Gordon Campbell | Parliament TV | Parliament Today | Video | Questions Of the Day | Search

 


Minister Should Change Legal Aid Policy to Reflect the Law

Minister Should Change Legal Aid Policy to Reflect the Law

The Government should accept the Court of Appeal’s finding that its legal aid changes are unlawful and reverse them, the Green Party said today.

The Criminal Bar Association won its case before the court on Friday with a finding that cuts to legal aid took away the independence of the Legal Services Commissioner. Justice Minister Judith Collins today announced she will appeal the decision.

“The National Government has yet again been found to be breaking the law and its predictable response is to appeal the decision rather than start complying with the law,” Green Party justice spokesperson David Clendon said.

“Should the appeal fail we can expect another rushed law change.

“Given the National Government’s go-to position whenever it’s found to have broken the law is to retrospectively amend it, rather than comply, I expect a bill is being drafted right now to do that.

“New Zealanders are expected to follow the law but this National Government considers itself above the law and has repeatedly made changes that fail to meet legal requirements or human rights obligations.

“Organisations and ordinary New Zealanders should not have to engage in expensive and stressful court action to have their rights upheld, and when they do win they should not have to fear the law will be rewritten.
“While court action continues, legal aid applications should be processed using the previous system. It is nonsense for the Minister to argue they would need to be frozen.

“The Justice Minister Judith Collins needs to ensure legal aid payments are enough so that New Zealanders get fair representation in court. Sadly the more likely result is another law change which means that the Government controls legal aid funding and vulnerable groups like low to middle income earners will struggle to get representation,” Mr Clendon said.

The National Government recently introduced a bill to make previously illegal spying by the Government Communications Security Bureau legal, and another to remove the right of family members caring for disabled children from appealing decisions around payments.

ENDS

© Scoop Media

 
 
 
 
 
Parliament Headlines | Politics Headlines | Regional Headlines

Gordon Campbell:
On War Crimes And The Afghan Insurgency

Truly, with friends like former defence Minster Wayne Mapp, the SAS does not need enemies. At the very least, the Hit and Run book has raised the possibility that the New Zealand SAS committed war crimes in the attack they led in Afghnistan upon the villages of Naik and Khak Khuday Dad...

Mapp’s attempted defence of the SAS on RNZ this morning unintentionally indicated that collective punishment was baked into the planning exercise for the raid, and also into how the raid proceeded on the ground. More>>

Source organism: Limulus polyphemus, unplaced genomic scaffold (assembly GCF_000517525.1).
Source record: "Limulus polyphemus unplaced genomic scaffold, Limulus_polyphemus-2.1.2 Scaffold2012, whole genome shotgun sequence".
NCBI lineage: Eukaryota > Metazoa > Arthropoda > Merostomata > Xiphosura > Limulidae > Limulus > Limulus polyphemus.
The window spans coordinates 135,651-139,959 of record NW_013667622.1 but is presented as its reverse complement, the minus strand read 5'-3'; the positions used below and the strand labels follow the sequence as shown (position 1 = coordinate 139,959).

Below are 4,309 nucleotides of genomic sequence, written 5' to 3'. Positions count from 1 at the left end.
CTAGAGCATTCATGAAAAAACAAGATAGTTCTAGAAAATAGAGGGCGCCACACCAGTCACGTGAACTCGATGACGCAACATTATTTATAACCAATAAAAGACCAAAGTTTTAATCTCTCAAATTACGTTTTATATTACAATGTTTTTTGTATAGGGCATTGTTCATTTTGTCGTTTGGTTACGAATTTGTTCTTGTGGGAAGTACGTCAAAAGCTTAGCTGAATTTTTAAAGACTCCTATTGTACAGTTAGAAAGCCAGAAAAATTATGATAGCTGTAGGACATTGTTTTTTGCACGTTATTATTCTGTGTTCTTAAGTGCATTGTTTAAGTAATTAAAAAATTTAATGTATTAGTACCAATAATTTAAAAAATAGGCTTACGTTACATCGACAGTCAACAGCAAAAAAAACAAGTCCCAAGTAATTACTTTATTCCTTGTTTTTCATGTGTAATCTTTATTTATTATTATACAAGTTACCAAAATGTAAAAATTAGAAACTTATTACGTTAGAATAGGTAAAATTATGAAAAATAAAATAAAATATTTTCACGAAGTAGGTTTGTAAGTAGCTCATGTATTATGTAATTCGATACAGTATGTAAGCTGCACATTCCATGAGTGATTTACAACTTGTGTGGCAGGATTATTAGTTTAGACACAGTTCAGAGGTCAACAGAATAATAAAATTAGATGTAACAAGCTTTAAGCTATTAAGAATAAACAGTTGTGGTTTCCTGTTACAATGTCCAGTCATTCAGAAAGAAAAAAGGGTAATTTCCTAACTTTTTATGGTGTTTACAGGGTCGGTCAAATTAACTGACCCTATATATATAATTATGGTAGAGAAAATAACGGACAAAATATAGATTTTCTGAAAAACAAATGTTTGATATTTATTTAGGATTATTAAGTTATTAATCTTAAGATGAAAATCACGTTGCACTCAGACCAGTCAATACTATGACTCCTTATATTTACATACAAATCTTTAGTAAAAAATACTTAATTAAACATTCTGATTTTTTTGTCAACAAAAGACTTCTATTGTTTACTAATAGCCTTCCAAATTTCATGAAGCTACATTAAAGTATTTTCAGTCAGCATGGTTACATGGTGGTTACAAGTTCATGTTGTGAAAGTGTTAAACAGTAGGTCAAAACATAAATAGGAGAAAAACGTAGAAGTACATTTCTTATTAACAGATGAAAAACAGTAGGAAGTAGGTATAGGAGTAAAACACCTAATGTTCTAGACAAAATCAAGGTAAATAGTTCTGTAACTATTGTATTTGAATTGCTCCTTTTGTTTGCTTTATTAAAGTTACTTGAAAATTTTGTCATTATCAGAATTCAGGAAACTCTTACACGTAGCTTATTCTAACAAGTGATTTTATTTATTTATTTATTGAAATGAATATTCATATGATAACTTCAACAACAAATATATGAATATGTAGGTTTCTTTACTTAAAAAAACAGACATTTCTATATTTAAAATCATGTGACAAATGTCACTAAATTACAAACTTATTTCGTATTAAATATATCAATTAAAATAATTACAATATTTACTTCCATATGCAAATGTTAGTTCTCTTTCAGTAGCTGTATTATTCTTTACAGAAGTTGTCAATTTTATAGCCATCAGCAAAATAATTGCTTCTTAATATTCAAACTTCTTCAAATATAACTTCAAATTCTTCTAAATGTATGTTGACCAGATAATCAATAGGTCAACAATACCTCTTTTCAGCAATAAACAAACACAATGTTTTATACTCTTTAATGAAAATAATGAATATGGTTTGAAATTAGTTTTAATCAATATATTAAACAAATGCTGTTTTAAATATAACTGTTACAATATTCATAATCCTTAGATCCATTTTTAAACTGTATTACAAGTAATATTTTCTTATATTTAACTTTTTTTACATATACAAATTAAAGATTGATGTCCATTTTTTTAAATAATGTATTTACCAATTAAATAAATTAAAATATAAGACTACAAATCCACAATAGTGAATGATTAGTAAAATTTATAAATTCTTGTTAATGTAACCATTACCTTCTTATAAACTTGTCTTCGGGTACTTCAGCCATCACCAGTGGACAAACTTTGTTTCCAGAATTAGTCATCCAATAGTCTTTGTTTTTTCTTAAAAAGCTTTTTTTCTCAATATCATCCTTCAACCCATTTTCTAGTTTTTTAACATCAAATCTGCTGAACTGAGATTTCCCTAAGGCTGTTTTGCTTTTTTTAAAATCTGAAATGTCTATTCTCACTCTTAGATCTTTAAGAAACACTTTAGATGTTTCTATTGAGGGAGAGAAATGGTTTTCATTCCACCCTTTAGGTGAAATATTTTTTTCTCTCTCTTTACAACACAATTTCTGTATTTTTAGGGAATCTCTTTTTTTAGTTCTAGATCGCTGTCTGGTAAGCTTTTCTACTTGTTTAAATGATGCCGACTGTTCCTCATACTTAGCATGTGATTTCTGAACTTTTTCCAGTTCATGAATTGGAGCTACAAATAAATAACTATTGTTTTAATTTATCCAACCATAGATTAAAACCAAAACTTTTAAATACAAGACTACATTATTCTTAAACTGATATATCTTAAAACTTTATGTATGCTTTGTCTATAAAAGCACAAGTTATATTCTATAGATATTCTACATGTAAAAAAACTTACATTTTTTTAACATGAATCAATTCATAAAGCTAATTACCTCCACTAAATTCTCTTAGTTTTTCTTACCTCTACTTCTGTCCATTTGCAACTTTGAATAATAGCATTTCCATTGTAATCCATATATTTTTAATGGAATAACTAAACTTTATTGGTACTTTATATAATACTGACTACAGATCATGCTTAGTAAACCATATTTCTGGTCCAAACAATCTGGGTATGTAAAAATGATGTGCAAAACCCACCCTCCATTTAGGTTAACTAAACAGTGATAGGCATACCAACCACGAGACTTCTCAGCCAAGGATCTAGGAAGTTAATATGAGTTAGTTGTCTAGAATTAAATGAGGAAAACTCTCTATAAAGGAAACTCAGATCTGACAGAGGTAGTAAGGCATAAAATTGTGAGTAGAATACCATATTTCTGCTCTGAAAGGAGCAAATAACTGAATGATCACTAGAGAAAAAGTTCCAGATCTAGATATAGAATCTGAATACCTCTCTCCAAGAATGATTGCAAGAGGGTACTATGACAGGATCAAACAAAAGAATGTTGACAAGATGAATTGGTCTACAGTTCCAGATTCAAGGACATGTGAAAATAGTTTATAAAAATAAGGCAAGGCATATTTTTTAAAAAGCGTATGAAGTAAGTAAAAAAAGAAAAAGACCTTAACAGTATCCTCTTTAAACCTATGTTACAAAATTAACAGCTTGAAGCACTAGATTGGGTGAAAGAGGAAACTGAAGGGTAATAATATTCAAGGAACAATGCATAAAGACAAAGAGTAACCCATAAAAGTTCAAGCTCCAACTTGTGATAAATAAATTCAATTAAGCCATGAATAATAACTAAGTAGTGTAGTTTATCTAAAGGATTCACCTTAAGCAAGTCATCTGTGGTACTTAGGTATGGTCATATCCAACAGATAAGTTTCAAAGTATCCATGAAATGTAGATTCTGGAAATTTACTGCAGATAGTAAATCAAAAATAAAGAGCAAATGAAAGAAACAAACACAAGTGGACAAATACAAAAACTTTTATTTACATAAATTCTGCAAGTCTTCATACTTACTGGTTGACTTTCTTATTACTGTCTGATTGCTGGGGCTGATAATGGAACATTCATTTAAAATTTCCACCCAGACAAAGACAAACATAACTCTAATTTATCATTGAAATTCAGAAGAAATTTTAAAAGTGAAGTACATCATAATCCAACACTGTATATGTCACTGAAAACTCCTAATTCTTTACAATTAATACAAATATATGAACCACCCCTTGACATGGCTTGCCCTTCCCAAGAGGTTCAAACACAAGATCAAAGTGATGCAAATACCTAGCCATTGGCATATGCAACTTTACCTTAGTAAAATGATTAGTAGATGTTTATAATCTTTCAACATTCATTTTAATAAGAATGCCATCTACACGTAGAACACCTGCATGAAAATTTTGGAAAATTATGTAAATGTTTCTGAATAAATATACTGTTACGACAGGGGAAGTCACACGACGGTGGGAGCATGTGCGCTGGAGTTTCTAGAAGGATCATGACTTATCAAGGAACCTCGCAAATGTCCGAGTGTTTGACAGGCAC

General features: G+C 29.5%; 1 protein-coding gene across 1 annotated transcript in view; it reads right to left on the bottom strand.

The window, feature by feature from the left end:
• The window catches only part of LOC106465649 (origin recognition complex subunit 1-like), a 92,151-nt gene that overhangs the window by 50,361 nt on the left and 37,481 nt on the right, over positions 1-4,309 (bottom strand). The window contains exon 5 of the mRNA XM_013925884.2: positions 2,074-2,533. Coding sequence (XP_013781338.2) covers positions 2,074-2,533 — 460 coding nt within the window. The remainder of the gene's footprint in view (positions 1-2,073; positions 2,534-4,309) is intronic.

Little Heading For Court: Apology Over Donation/Hotel Contract Claims Not Accepted

Today I want to publicly apologise unreservedly to Mr Hagaman for any hurt, embarrassment or adverse reflection on his reputation which may have resulted from my various media statements. I have offered that apology to the Hagamans. More>>

ALSO:

Biscuit Tin Of Democracy: World Heritage Site Protection, Ombudsman and Equal Pay Bills Drawn

On Thursday, 23 March 2017 three places are available on the Order Paper for the first reading of a Member’s bill. The ballot was held, and resulted in the following bills being drawn... More>>

ALSO:

Emissions Plan: NZ Needs More Science, More Trees, Fewer Beasts

A combination of technology breakthroughs, much more plantation forestry, and a big switch away from pastoral, particularly dairy farming, are identified as the key elements of any approach New Zealand takes to reducing its carbon emissions to a net zero level, according to a new report sponsored by the New Zealand chapter of GLOBE, a multi-party, global parliamentary grouping. More>>

ALSO:

"Backed To Win Seats": Labour Māori Seat MPs Won't Stand On List

The Labour Party is backing a request from its Māori seat MPs to stand as electorate MPs only, says Labour Leader Andrew Little. More>>

OutsKey: John Key's Valedictory Speech

I rise to address this House for the very last time. It has been a huge privilege to have served the people of Helensville as their member of Parliament, and, of course, the people of New Zealand as their Prime Minister. More>>

ALSO:

Productivity Commission: New Models Of Tertiary Education Are Coming

The report is a broad-ranging inquiry into how well New Zealand’s tertiary education system is set up to respond to emerging trends in technology and the internationalisation of education, and changes in the structure of the population, and the skills needed in the economy and society... More>>

ALSO:

PM's Press Conference: Water Everywhere

Monday's Post-Cabinet press conference focused on water, with the Prime Minister fielding questions about the possibility pricing water taken for export. Mr English said the government was directing their water allocation technical advisory group to include export water in considerations. More>>

ALSO:

Get More From Scoop

 

LATEST HEADLINES

 
 
 
 
 
 
 
 
Parliament
Search Scoop  
 
 
Powered by Vodafone
NZ independent news